4. On the other side, reliance has been placed on the case of Pahalwan Singh v. Sahib Singh A.I.R. (8) 1921 ALL 76 : (22 Cr. L. J. 537). In this case, it was said that:
There can be no doubt as to the f Act. that a High Court has power under Section 439, Criminal P. C, to revise an order of acquittal, though not to convert a finding of acquittal into one of conviction ,.. But on many occasions It ha eince been laid down In this and other Courts that (his power of interference with acquittal in revision is a power that should be used very sparingly....In India (presumably owing to special reasons) the immunity from re-trial and conviction bas been somewhat modified and it is open to the Local Government to present an appeal against an acquittal.. . But it has always been held Hnd it always should be held that this power to appeal is a power vested in the Local Government and that do right to appeal is possessed by a private person. While this High Court has laid down that an order of acquittal cannot be changed into an order of conviction in revision, it is to be noted that in so far as the accused person is concerned it is difficult to see how he is better off if at the instance of a private prosecutor his order of acquittal i% quashed, a re-trial Is ordered, and be is subsequently convicted. When this procedure is adopted, and a man who bas been legally acquitted is re-tried by an order in revision and then convicted, the private individual has gained by another methed the privilege to which he is not entitled under the law. He has appealed against the acquittal and appealed against it successfully.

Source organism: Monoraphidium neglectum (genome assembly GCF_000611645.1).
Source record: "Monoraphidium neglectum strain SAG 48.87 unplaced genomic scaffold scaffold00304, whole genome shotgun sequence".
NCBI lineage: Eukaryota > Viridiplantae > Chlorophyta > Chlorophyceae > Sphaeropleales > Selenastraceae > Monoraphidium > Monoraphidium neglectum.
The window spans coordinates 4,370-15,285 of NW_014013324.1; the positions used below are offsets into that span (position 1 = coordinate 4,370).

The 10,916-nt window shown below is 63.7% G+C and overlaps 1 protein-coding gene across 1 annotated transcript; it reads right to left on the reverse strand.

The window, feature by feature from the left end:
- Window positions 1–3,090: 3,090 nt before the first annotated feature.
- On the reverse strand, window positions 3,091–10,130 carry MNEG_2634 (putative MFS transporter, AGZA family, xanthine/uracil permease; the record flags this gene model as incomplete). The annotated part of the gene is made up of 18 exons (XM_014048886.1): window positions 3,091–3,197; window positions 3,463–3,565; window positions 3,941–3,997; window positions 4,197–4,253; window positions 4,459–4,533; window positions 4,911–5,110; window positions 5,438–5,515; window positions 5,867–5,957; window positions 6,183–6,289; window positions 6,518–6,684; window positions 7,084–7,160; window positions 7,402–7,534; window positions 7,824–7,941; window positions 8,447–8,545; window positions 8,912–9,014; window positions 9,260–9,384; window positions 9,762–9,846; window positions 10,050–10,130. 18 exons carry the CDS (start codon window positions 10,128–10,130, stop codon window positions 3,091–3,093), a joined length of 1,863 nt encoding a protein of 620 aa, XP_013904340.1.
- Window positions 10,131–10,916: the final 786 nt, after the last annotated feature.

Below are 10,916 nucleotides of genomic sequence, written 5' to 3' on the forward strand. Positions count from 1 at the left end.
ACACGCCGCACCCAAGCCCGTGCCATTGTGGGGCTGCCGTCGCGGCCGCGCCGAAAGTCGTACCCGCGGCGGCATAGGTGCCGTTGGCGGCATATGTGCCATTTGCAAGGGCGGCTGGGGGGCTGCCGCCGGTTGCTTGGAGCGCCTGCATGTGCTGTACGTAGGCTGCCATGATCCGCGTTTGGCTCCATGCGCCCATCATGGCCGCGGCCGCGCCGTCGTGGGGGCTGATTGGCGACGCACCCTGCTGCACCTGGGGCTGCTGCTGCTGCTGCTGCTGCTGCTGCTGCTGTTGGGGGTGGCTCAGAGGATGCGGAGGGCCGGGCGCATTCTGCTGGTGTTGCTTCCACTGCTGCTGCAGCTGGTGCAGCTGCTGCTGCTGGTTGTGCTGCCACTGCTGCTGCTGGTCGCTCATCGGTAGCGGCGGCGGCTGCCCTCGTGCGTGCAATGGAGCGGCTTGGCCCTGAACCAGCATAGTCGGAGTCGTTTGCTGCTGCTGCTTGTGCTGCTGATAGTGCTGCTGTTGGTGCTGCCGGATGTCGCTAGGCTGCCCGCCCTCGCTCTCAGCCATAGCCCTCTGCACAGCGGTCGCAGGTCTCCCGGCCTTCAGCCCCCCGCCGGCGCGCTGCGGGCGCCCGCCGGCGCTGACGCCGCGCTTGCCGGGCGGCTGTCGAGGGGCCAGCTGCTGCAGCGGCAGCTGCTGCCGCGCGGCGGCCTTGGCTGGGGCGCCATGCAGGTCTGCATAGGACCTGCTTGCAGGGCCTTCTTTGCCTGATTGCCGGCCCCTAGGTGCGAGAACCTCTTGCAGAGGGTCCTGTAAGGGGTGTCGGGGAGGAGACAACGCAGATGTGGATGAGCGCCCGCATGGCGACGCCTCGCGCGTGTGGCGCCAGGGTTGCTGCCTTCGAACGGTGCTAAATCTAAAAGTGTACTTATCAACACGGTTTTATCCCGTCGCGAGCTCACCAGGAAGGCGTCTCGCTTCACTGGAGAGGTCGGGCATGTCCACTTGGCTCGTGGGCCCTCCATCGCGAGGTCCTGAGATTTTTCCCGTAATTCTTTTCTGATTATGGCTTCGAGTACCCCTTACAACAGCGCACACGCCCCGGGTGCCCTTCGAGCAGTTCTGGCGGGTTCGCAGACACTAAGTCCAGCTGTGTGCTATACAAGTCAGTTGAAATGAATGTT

If I may respectfully say so, I agree with these observations of Stuart J. in the above case. It is only in a very rare case of a Berious kind, where there has been a serious miscarriage of justice, that this Court would interfere with an order of acquittal in a case in which all the evidence has been led and has been considered by the trial Court. The mere fact that the reasons given by the trial Court for doubting the evidence of certain witnesses do not commend themselves to a superior Court is no ground for interfering with an order of acquittal. The pre. sent ease is not of a serious nature and it does not appear to me that there has been a serious miscarriage of justice. All the evidence that the parties wanted to produce has been led, The trial Court has considered that evidence and has given certain reasons for doubting that evidence, It may bothat these reasons are not very sound and do not commend themselves to the superior Court. But that, in my opinion, is not the test which should be applied when interfering with orders of acquittal. Even in the two cases cited on behalf of the applicant, Mangli Prasad, the judgments of the trial Courts were vitiated by far graver defects than is the case here. Under these circumstances, I am of opinion that there is no reason for interference with the order of acquittal in this case. The reference is hereby rejected..